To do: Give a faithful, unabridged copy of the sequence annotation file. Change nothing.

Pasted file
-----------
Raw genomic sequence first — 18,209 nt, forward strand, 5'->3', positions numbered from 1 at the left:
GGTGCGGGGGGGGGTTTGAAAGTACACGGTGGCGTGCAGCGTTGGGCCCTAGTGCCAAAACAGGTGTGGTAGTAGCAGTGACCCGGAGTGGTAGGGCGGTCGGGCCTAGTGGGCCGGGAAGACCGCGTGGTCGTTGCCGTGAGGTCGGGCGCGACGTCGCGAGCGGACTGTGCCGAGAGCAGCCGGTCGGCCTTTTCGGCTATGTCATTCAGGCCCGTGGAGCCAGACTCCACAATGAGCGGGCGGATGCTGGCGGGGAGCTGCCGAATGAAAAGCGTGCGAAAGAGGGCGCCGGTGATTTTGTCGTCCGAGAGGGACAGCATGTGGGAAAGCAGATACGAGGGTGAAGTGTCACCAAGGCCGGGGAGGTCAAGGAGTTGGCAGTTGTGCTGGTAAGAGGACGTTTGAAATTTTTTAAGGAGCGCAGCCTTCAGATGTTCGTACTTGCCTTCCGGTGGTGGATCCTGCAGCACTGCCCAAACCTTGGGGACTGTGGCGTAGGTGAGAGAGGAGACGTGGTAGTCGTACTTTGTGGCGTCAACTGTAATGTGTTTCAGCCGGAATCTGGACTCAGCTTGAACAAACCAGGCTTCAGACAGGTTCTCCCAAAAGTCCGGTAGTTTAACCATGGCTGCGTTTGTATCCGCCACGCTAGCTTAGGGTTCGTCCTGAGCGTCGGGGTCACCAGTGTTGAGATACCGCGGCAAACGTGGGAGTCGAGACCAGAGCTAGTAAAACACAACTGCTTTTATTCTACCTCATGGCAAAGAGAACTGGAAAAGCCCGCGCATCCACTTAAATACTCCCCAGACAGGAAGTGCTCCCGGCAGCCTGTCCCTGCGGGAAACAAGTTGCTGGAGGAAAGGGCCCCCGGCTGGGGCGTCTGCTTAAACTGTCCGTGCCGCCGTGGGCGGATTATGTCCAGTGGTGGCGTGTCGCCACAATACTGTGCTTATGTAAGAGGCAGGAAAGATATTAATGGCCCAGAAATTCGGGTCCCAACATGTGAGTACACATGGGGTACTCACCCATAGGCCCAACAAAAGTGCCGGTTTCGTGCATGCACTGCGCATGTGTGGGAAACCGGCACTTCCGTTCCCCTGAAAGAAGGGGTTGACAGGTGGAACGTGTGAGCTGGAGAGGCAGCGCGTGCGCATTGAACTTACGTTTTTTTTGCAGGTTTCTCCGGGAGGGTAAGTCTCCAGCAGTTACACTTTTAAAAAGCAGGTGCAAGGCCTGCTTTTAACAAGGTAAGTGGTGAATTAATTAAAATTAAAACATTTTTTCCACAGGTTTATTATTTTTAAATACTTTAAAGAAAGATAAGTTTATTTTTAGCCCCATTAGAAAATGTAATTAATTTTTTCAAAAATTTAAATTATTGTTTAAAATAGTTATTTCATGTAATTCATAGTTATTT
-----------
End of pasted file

Raw genomic sequence first — 18,209 nt, forward strand, 5'->3', positions numbered from 1 at the left:
GGTGCGGGGGGGGGTTTGAAAGTACACGGTGGCGTGCAGCGTTGGGCCCTAGTGCCAAAACAGGTGTGGTAGTAGCAGTGACCCGGAGTGGTAGGGCGGTCGGGCCTAGTGGGCCGGGAAGACCGCGTGGTCGTTGCCGTGAGGTCGGGCGCGACGTCGCGAGCGGACTGTGCCGAGAGCAGCCGGTCGGCCTTTTCGGCTATGTCATTCAGGCCCGTGGAGCCAGACTCCACAATGAGCGGGCGGATGCTGGCGGGGAGCTGCCGAATGAAAAGCGTGCGAAAGAGGGCGCCGGTGATTTTGTCGTCCGAGAGGGACAGCATGTGGGAAAGCAGATACGAGGGTGAAGTGTCACCAAGGCCGGGGAGGTCAAGGAGTTGGCAGTTGTGCTGGTAAGAGGACGTTTGAAATTTTTTAAGGAGCGCAGCCTTCAGATGTTCGTACTTGCCTTCCGGTGGTGGATCCTGCAGCACTGCCCAAACCTTGGGGACTGTGGCGTAGGTGAGAGAGGAGACGTGGTAGTCGTACTTTGTGGCGTCAACTGTAATGTGTTTCAGCCGGAATCTGGACTCAGCTTGAACAAACCAGGCTTCAGACAGGTTCTCCCAAAAGTCCGGTAGTTTAACCATGGCTGCGTTTGTATCCGCCACGCTAGCTTAGGGTTCGTCCTGAGCGTCGGGGTCACCAGTGTTGAGATACCGCGGCAAACGTGGGAGTCGAGACCAGAGCTAGTAAAACACAACTGCTTTTATTCTACCTCATGGCAAAGAGAACTGGAAAAGCCCGCGCATCCACTTAAATACTCCCCAGACAGGAAGTGCTCCCGGCAGCCTGTCCCTGCGGGAAACAAGTTGCTGGAGGAAAGGGCCCCCGGCTGGGGCGTCTGCTTAAACTGTCCGTGCCGCCGTGGGCGGATTATGTCCAGTGGTGGCGTGTCGCCACAATACTGTGCTTATGTAAGAGGCAGGAAAGATATTAATGGCCCAGAAATTCGGGTCCCAACATGTGAGTACACATGGGGTACTCACCCATAGGCCCAACAAAAGTGCCGGTTTCGTGCATGCACTGCGCATGTGTGGGAAACCGGCACTTCCGTTCCCCTGAAAGAAGGGGTTGACAGGTGGAACGTGTGAGCTGGAGAGGCAGCGCGTGCGCATTGAACTTACGTTTTTTTTGCAGGTTTCTCCGGGAGGGTAAGTCTCCAGCAGTTACACTTTTAAAAAGCAGGTGCAAGGCCTGCTTTTAACAAGGTAAGTGGTGAATTAATTAAAATTAAAACATTTTTTCCACAGGTTTATTATTTTTAAATACTTTAAAGAAAGATAAGTTTATTTTTAGCCCCATTAGAAAATGTAATTAATTTTTTCAAAAATTTAAATTATTGTTTAAAATAGTTATTTCATGTAATTCATAGTTATTT